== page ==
While Azar makes a valid point, changing insurance policies without addressing drugmakers’ markups of existing drug prices, or high launch prices for new medicines, “is avoiding the elephant in the room.” said Ameet Sarpatwari, who studies drug prices at Harvard Medical School.
Even Azar acknowledged in his speech that if insurance companies reduced consumers’ out of pocket charges for medicines, those costs would show up elsewhere, likely in premium increases.
Azar has also attacked government regulators and payers for devaluing pharmaceutical innovation, suggesting that if the U.S. cuts pharma profits, it will see decreased investment in new drugs and fewer new cures.
“The narrow focus of costs of medicine to the exclusion of innovation would be self-defeating in the long run,” Azar said in a 2014 speech.
Sarpatwari worries such views will lead Azar to promote the idea that making it quicker and easier for drug makers to introduce new medicines will reduce pharmaceutical costs. Researchers have found that drug companies don’t price their products any cheaper when FDA lets them use the accelerated approval process or other tactics to speed drugs to market. Former FDA Commissioner Robert Califf recently said that despite claims by the Trump administration that faster drug approvals lead to lower cost drugs, there is no direction relationship between the cost of development and price of drugs.
Nonetheless, in June, Azar told Fox Business that getting more new drugs to market to increase competition among brands would help bring U.S. prices down. Yet there’s only one example the drug industry can point to in the U.S. where brand competition has led to lower prices — and many where competitors simply raise prices in tandem. For example, Democrats recently launched a probe into the rising price of multiple sclerosis drugs where drugs introduced decades ago have raised prices to match their newer competitors.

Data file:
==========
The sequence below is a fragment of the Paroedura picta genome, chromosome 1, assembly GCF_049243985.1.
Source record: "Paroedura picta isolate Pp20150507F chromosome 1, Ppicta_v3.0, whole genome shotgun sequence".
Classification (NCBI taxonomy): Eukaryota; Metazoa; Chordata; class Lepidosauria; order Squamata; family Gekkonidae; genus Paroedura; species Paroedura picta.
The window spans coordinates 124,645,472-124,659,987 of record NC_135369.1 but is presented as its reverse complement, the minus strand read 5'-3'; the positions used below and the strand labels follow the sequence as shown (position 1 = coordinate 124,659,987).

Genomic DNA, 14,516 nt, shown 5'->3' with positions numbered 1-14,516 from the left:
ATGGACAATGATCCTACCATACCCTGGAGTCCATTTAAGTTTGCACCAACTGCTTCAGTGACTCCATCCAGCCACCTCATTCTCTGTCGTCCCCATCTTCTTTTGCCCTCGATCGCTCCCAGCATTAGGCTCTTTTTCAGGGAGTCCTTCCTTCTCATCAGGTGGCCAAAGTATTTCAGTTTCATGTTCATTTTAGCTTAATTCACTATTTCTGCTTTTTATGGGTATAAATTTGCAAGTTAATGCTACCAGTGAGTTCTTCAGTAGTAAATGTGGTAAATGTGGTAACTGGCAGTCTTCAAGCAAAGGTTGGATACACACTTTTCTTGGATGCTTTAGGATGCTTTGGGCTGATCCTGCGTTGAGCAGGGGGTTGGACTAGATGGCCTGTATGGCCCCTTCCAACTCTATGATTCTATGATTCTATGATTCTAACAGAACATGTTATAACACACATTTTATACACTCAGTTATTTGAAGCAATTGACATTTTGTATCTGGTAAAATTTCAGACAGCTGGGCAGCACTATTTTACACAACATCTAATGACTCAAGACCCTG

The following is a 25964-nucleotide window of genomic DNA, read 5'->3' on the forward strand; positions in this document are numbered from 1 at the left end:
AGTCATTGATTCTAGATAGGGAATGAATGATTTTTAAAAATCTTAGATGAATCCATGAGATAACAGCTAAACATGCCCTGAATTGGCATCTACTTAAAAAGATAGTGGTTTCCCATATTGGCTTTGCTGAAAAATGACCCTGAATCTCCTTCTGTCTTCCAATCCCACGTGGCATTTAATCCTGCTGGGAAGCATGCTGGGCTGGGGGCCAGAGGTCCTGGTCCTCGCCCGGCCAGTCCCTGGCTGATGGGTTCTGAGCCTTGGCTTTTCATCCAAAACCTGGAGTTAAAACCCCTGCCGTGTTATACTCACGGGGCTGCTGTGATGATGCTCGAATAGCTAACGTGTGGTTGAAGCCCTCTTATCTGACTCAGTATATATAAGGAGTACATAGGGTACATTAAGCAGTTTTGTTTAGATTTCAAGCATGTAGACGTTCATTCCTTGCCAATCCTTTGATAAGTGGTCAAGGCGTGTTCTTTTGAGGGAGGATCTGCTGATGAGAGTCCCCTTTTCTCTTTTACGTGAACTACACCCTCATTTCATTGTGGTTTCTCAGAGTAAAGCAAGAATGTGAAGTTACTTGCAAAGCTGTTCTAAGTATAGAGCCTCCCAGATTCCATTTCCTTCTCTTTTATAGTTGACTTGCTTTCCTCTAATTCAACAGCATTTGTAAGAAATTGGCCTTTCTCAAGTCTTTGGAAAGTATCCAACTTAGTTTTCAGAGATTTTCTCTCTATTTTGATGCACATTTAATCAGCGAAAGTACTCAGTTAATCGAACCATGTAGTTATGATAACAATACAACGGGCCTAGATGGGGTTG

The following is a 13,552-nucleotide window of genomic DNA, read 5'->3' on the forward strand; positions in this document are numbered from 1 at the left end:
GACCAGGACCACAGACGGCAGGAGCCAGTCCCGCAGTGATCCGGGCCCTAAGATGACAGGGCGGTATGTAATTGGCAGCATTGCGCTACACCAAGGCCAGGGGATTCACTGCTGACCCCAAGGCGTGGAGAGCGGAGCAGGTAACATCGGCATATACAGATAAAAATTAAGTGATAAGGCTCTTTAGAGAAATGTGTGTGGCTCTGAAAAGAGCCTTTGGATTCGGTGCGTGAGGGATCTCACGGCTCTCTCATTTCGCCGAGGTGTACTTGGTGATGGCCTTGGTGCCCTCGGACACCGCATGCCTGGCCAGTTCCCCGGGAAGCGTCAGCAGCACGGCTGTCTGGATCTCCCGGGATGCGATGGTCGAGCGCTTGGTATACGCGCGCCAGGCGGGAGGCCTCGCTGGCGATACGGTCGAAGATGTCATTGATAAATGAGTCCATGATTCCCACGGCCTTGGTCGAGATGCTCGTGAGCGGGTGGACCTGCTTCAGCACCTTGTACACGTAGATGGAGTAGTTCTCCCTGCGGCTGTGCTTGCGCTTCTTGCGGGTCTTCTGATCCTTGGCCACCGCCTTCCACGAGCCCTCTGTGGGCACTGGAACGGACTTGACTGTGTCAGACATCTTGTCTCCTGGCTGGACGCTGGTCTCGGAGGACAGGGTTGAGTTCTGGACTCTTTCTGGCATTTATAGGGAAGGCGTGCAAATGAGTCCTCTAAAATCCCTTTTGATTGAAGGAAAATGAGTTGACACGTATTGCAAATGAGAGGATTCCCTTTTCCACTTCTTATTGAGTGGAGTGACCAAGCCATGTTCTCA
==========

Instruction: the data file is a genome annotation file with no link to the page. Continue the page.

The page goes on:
And while Azar expresses support for competition, one of the major factors keeping generic versions of insulin off the market have been drug company tactics known as evergreening — making incremental tweaks to their insulin versions or the devices that deliver it, to extend their monopolies for decades.
An article published in The Lancet in late 2015 found that most of the recent innovation in the insulin market has centered on improvements in delivery devices, blocking generics by agents that are indirectly related to the drug.
Azar has also opposed other ideas to encourage competitive drug pricing. He’s spoken out against studies known as comparative effectiveness research, used to determine which drugs are most cost-effective for treating patients with a disease. He argues that all options should be available since different patients may need different medicines. The problem however, is that if payers must make all drugs available, they have little leverage to negotiate lower drug prices with industry.
The result is that despite Trump’s tweets praising Azar as a champion for lower costs, few fighting for lower drug prices are pinning their hopes on action by Azar.
“This nominee has impeccable big pharma credentials but non-existent credentials when it comes to concerns on drug prices,” said Peter Welch, co-chair of the House Democrats Drug Pricing Task Force.